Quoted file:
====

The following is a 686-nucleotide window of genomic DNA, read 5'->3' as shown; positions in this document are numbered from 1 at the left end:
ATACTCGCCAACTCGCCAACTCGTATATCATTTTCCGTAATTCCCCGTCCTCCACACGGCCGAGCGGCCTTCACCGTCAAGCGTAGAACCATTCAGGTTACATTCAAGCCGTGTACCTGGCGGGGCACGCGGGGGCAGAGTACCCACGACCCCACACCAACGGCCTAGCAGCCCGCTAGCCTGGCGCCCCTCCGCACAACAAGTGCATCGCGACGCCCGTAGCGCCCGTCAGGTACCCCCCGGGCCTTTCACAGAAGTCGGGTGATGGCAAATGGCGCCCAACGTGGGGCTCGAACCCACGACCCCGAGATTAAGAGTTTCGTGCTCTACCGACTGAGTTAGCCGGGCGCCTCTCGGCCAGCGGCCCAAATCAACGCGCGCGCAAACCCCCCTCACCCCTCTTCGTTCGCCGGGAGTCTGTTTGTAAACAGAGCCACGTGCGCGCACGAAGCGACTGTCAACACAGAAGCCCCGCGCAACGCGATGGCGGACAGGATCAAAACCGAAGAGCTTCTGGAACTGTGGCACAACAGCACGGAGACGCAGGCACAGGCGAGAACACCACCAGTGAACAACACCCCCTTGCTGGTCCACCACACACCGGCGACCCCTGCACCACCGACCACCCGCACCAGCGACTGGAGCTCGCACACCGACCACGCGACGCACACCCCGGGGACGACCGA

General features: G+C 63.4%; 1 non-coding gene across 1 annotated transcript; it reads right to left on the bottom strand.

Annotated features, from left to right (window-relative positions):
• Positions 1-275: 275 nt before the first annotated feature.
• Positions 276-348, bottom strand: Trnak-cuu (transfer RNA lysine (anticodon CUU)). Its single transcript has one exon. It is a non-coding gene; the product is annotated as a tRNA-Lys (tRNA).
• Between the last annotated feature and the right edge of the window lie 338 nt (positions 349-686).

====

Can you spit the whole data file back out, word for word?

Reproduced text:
The following is a 686-nucleotide window of genomic DNA, read 5'->3' as shown; positions in this document are numbered from 1 at the left end:
ATACTCGCCAACTCGCCAACTCGTATATCATTTTCCGTAATTCCCCGTCCTCCACACGGCCGAGCGGCCTTCACCGTCAAGCGTAGAACCATTCAGGTTACATTCAAGCCGTGTACCTGGCGGGGCACGCGGGGGCAGAGTACCCACGACCCCACACCAACGGCCTAGCAGCCCGCTAGCCTGGCGCCCCTCCGCACAACAAGTGCATCGCGACGCCCGTAGCGCCCGTCAGGTACCCCCCGGGCCTTTCACAGAAGTCGGGTGATGGCAAATGGCGCCCAACGTGGGGCTCGAACCCACGACCCCGAGATTAAGAGTTTCGTGCTCTACCGACTGAGTTAGCCGGGCGCCTCTCGGCCAGCGGCCCAAATCAACGCGCGCGCAAACCCCCCTCACCCCTCTTCGTTCGCCGGGAGTCTGTTTGTAAACAGAGCCACGTGCGCGCACGAAGCGACTGTCAACACAGAAGCCCCGCGCAACGCGATGGCGGACAGGATCAAAACCGAAGAGCTTCTGGAACTGTGGCACAACAGCACGGAGACGCAGGCACAGGCGAGAACACCACCAGTGAACAACACCCCCTTGCTGGTCCACCACACACCGGCGACCCCTGCACCACCGACCACCCGCACCAGCGACTGGAGCTCGCACACCGACCACGCGACGCACACCCCGGGGACGACCGA

General features: G+C 63.4%; 1 non-coding gene across 1 annotated transcript; it reads right to left on the bottom strand.

Annotated features, from left to right (window-relative positions):
• Positions 1-275: 275 nt before the first annotated feature.
• Positions 276-348, bottom strand: Trnak-cuu (transfer RNA lysine (anticodon CUU)). Its single transcript has one exon. It is a non-coding gene; the product is annotated as a tRNA-Lys (tRNA).
• Between the last annotated feature and the right edge of the window lie 338 nt (positions 349-686).